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Frisco STYLE Magazine

Truly a Group Effort

Jul 01, 2021 ● By Steven Monacelli

The annual ceremony, which has been coordinated since 2004 by Frisco Veterans of Foreign Wars Post 8273 and the Frisco Garden Club, drew veterans, community members, elected officials and others to the recently renovated Frisco Veterans Memorial.

The city has a history of honoring veterans for their service that dates back to the dedication of its first veterans’ memorial in 1948 by the Frisco Garden Club, which recognized those who fought in the two World Wars.

In 2004, a new memorial was dedicated at Frisco Commons Park. It featured an expanded scope while retaining the red granite urn that had been a centerpiece of the original memorial. A decade later, a Walk of Honor was added to the Frisco Veterans Memorial recognizing local veterans who had been killed in combat, along with a brick walkway where individual donors can honor veterans with engraved pavers. Earlier this year, the new Frisco Gold Star Families Memorial Monument was dedicated at Frisco Commons Park, honoring families who have lost a loved one during military service.

The latest renovations to the Frisco Veterans Memorial are significant. More than 25 specific improvements and additions are underway or have been completed, including the installation of new and updated informational plaques and signs and the addition of a POW/MIA flag, as well as stonework, concrete staining, landscaping and lighting. 

The plaques, which cover wars and conflicts that have occurred since Frisco became a city, further recognize veterans who may visit the memorial as well as provide an improved understanding of history. Also, QR codes at the memorial direct visitors online to an interactive map and website where they may view videos providing additional perspective about military service, such as the increasing role of women in the armed forces.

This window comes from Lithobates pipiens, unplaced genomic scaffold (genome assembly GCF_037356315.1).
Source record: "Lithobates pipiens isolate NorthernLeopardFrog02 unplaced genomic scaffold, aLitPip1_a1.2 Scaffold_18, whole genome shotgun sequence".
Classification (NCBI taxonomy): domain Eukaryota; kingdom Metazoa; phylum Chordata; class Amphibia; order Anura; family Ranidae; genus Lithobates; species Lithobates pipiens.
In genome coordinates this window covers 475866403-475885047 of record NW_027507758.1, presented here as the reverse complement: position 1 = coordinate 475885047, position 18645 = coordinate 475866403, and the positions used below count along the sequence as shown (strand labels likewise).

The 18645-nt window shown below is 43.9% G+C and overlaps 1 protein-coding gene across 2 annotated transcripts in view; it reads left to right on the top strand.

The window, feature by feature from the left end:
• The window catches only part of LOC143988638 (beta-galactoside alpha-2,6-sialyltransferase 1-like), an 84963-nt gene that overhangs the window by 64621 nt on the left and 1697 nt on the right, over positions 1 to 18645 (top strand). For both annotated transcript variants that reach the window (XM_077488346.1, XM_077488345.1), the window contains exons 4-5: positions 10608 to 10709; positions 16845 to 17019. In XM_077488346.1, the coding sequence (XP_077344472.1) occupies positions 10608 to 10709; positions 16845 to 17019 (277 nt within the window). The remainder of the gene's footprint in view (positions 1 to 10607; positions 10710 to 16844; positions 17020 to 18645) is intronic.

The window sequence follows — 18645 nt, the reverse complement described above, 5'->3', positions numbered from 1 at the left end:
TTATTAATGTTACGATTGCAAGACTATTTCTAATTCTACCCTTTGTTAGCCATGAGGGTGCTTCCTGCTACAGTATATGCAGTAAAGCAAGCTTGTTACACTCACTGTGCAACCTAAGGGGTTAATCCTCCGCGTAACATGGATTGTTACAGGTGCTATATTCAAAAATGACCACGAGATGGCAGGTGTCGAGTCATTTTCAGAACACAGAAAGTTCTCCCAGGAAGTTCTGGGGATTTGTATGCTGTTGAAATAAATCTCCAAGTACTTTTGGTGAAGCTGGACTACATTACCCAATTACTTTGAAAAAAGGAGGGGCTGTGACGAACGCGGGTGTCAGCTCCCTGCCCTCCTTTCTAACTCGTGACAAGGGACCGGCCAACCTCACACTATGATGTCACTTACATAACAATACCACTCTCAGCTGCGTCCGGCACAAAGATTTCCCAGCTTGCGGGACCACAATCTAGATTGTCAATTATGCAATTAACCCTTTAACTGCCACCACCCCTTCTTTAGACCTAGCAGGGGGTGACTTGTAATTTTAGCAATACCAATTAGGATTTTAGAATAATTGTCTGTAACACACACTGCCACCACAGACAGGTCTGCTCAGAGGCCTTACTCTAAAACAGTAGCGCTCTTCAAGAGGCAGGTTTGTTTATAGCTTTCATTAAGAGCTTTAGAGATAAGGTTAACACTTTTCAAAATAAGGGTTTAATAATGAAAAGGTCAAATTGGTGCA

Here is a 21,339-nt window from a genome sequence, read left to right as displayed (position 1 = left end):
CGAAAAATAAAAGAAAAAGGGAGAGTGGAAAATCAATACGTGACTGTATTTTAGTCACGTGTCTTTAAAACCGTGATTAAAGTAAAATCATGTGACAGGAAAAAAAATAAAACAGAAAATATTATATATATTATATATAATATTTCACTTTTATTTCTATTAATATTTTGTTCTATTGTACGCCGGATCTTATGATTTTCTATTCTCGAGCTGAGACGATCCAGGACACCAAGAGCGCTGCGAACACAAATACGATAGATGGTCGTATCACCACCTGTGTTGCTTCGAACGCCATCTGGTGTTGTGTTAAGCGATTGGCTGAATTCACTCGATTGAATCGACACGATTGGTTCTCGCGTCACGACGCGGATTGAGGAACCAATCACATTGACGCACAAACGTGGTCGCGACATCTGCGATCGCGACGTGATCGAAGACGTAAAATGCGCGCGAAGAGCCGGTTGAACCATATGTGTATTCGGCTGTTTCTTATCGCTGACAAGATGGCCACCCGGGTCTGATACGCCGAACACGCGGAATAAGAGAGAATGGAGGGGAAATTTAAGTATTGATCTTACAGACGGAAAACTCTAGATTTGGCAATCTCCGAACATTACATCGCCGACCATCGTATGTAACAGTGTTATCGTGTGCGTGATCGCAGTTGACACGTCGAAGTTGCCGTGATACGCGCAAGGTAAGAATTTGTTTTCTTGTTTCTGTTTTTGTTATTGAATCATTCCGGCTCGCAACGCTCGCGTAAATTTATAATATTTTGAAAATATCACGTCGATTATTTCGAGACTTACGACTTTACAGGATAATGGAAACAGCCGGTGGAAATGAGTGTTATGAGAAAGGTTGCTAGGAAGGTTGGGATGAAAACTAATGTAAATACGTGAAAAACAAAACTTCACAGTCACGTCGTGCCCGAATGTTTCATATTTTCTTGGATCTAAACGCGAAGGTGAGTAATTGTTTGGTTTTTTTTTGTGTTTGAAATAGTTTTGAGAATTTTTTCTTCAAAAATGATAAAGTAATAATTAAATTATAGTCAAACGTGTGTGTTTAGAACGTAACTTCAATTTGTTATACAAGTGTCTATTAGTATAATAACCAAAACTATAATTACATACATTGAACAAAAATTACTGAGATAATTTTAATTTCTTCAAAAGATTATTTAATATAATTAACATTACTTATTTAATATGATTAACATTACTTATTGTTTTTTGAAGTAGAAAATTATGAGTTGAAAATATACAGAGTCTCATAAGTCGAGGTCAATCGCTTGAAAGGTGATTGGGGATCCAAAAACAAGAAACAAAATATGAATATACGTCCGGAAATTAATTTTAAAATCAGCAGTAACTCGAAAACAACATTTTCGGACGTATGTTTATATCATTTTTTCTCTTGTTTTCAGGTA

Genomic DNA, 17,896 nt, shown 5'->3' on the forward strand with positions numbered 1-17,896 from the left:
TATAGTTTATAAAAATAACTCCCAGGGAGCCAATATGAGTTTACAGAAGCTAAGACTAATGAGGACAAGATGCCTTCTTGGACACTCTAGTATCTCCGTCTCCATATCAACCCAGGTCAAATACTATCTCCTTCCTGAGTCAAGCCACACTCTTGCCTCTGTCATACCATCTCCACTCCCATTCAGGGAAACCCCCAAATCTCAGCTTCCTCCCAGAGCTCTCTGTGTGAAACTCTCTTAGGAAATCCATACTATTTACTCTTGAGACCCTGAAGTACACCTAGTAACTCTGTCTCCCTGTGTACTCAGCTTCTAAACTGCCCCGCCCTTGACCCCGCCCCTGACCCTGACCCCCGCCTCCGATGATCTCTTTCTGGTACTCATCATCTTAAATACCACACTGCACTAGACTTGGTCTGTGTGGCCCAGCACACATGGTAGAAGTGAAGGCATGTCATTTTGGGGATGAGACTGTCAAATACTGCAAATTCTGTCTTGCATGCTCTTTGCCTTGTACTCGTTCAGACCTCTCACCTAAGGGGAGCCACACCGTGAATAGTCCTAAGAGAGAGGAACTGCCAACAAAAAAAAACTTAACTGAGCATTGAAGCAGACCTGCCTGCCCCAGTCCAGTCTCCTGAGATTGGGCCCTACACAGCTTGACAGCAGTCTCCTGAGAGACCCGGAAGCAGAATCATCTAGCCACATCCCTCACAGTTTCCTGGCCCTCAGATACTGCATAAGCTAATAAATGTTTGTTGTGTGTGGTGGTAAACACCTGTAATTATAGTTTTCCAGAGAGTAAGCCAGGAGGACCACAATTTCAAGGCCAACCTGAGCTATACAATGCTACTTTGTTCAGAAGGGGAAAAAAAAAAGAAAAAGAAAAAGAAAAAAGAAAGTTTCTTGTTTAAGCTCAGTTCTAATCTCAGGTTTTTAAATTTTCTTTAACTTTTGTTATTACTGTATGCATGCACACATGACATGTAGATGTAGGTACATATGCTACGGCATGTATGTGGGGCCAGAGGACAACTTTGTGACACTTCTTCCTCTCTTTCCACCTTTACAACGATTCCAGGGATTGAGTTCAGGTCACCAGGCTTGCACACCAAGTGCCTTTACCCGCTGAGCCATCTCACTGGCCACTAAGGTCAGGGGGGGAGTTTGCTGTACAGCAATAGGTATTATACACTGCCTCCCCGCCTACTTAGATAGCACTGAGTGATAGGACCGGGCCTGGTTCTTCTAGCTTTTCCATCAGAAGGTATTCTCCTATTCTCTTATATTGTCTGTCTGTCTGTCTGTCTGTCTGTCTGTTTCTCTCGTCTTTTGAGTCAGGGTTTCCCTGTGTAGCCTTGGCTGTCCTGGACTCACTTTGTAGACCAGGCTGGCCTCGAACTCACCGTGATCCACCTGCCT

Also installed was a new centerpiece, a sculpture of the Battlefield Cross, honoring service members killed in combat. The tradition of the Battlefield Cross originated during World War I. It takes the shape of a soldier’s rifle stuck into the ground or a service person’s boots, with a helmet resting atop the rifle butt.

Although some of the improvements to the memorial were delayed due to weeks of heavy spring rains, the majority of the work was completed in time for the Memorial Day ceremony.

A number of military veterans spoke during the event, including U.S. Congressman Van Taylor, a Marine veteran who represents Texas’ 3rd Congressional District. “As a Marine, I know the memorial helps veterans, their families, and the entire community honor and reflect on the invaluable sacrifices made by our service members and am proud to see the incredible show of support from Frisco,” he said in a written statement following the ceremony.

Planning for the renovations began in fall 2020. Retired Army Major Rob
Altman, who is also the immediate-past chair of the Frisco Veterans Advisory Committee, describes his role as “the de facto project manager,” leading design and planning sessions and weekly meetings to ensure things remained “on track and getting done.”

Frisco resident Scott Dillingham, an active supporter of the veteran community, developed a detailed list of concerns about the condition of the memorial, which he says were in need of attention. “A number of the plaques that had been installed in 2004 had been defaced, while others were lacking detail.” He wanted to ensure that the quality and relevance of the memorial was maintained, and spent many days at Frisco Commons Park observing how people interacted with the memorial. Last September, he shared his concerns and ideas with members of Frisco’s veteran community. 

Around the same time, Frisco Parks and Recreation staffers noticed a typo on a plaque at the memorial as a part of their annual review process and had begun independently discussing how it could be addressed.

The collective concerns were raised at an October 2020 Frisco Veterans Advisory Committee meeting, where various stakeholders brainstormed ideas for improving the memorial.